Hah - I work for a global organisation with thousands of PC's and being on FP13 would be a good step up - a lot of our work PC's are all still on Flash Player 10... our internal desktop support team don't like patching applications and like to bundle them in with the SOE image - once deployed they may not get updated for 4 or 5 years! Our internal security team doesn't mandate minimum application patching levels for internal PC's. Comparing the average PC corporate PC with MS Update online, we are a good 60+ patches down.
Posting Anonymously to "protect" my current employer.
I am still constantly disappointed/dismayed by the apathy within the IT support teams to do what should be a general housekeeping task. The other annoying thing is that the business doesn't understand the risk its in and therefore cannot help IT provide the adequate resourcing to address these concerns (if resourcing is an issue).
This is the third global organisation I have worked for, and only 1/3 had a holistic approach to security, and even that one had some gaping holes (but at least it was going through a process of addressing them all). There is a lot of talk about securing countries and organisations from Electronic Warfare and hackers, if we can't do simple patch management, what hope do we have?
Why do so many websites including large parts of YouTube's content require this POS? YouTube still requires Flash even if you have a HTML5 capable browser... Does anyone know why?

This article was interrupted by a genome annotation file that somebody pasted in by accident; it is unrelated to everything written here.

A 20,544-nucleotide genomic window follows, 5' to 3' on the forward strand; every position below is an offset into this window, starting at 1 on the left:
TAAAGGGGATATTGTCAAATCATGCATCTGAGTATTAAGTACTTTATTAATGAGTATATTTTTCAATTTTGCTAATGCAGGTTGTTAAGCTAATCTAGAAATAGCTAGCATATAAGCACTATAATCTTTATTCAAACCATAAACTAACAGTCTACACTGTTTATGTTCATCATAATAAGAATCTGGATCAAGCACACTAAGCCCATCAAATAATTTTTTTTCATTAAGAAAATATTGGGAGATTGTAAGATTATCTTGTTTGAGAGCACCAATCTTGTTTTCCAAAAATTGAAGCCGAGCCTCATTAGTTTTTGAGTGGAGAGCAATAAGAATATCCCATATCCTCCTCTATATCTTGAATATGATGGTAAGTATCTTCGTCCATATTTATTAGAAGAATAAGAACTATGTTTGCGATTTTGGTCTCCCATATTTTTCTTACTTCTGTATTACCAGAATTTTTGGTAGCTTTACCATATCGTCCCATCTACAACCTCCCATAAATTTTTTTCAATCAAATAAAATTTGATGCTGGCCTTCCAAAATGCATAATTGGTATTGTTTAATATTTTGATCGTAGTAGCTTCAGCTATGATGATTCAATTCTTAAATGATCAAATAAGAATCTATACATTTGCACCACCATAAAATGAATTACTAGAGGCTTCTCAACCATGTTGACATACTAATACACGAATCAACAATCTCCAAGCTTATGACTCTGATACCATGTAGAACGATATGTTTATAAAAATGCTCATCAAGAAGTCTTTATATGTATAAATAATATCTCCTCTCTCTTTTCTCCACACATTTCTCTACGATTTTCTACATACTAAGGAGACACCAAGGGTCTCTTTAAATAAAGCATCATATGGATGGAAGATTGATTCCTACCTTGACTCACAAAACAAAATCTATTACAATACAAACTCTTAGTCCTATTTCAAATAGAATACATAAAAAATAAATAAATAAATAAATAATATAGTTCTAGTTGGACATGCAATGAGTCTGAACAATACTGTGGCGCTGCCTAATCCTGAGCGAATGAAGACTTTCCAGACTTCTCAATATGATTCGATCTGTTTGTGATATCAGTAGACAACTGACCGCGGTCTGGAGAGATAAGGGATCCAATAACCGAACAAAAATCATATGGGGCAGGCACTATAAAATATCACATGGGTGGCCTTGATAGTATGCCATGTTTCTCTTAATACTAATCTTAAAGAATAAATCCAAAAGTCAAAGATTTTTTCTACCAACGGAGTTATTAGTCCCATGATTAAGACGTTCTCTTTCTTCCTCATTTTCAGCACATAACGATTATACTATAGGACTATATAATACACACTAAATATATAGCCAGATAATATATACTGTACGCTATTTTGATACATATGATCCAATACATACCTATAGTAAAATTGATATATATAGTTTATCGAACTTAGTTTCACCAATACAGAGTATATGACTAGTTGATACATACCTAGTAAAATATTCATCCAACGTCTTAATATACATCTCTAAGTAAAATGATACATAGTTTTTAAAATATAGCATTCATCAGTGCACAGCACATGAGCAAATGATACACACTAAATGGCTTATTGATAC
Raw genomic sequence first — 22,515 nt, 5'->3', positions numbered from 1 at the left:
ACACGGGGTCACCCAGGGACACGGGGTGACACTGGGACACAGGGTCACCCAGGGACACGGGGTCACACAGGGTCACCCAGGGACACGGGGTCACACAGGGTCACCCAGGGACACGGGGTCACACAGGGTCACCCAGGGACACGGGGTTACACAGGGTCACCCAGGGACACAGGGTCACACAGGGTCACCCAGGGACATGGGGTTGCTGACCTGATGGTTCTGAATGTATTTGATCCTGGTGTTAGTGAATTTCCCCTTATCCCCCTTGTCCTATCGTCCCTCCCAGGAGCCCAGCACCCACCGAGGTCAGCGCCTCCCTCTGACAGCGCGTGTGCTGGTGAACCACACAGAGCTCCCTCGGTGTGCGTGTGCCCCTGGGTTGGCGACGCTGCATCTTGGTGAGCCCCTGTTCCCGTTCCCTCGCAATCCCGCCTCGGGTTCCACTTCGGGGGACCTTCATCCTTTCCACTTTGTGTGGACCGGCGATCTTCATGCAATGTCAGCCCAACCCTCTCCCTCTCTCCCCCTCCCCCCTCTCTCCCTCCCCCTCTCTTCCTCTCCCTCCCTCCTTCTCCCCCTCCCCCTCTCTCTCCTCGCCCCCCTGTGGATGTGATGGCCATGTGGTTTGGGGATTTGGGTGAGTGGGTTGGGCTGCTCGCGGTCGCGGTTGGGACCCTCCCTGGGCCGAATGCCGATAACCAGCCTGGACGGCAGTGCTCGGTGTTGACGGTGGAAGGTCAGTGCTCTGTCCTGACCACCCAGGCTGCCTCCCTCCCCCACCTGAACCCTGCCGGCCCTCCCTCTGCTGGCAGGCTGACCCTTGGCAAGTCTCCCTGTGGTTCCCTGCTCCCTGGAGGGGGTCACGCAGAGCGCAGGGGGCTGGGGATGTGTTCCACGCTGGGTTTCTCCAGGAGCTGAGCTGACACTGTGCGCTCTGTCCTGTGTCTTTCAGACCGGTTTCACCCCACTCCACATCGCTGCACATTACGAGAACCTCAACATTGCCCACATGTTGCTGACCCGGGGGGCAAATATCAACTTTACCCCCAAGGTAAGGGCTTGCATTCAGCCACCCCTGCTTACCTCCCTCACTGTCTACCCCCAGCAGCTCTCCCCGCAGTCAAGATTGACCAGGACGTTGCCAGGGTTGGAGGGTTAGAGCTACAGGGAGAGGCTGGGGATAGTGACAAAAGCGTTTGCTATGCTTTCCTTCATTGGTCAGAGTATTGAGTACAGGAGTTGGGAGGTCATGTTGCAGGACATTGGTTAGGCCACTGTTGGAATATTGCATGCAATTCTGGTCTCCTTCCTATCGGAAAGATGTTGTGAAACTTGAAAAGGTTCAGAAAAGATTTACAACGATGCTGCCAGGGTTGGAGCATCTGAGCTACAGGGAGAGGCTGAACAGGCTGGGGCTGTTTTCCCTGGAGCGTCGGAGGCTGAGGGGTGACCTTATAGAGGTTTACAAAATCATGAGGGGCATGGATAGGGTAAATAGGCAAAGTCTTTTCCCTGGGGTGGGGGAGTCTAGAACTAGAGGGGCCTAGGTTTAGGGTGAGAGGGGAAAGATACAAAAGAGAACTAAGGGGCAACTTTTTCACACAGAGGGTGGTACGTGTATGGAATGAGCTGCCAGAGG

I'm travelling right now, but wanted to see some World Cup matches. But many of the websites hosting games force you to use Flash, and with all the popup ads to dodgy Ad brokers, I've had a few hairy moments wondering if my machine is going to be pwned...
"YouTube still requires Flash even if you have a HTML5 capable browser... Does anyone know why?"
You answer your own question with this:
" But many of the websites hosting games force you to use Flash, and with all the popup ads to dodgy Ad brokers,"
Implementing inline ads (and, additionally, encryption on streams for DRM) is tricky with HTML5 video, and the DRM part is poltically sensitive as they 'need' proprietary stuff in there which (rightly) sticks in the craw of the open source peeps - Mozilla, IIRC, eventually capitualated, but large chunks of the Linux world can't include that sort of thing by default.
In short it's all down to those slimy cunts in marketing and advertising - as it usually is. Come the revolution, and all that.
I installed FlashBlock in Firefox to see if I could manage without Flash (having realised a while back that there was no good reason to have Java any longer) and the only time I noticed anything being blocked was when trying to view video on YouTube and the BBC news site (I block ads so I'm not exposed to that nonsense). Is there any way to view video on YouTube and BBC news without Flash? I'd dearly love to un-install it...
YouTube has video in a large range of formats, it's the luck of the draw whether any particular vid you want to see is served as Flash.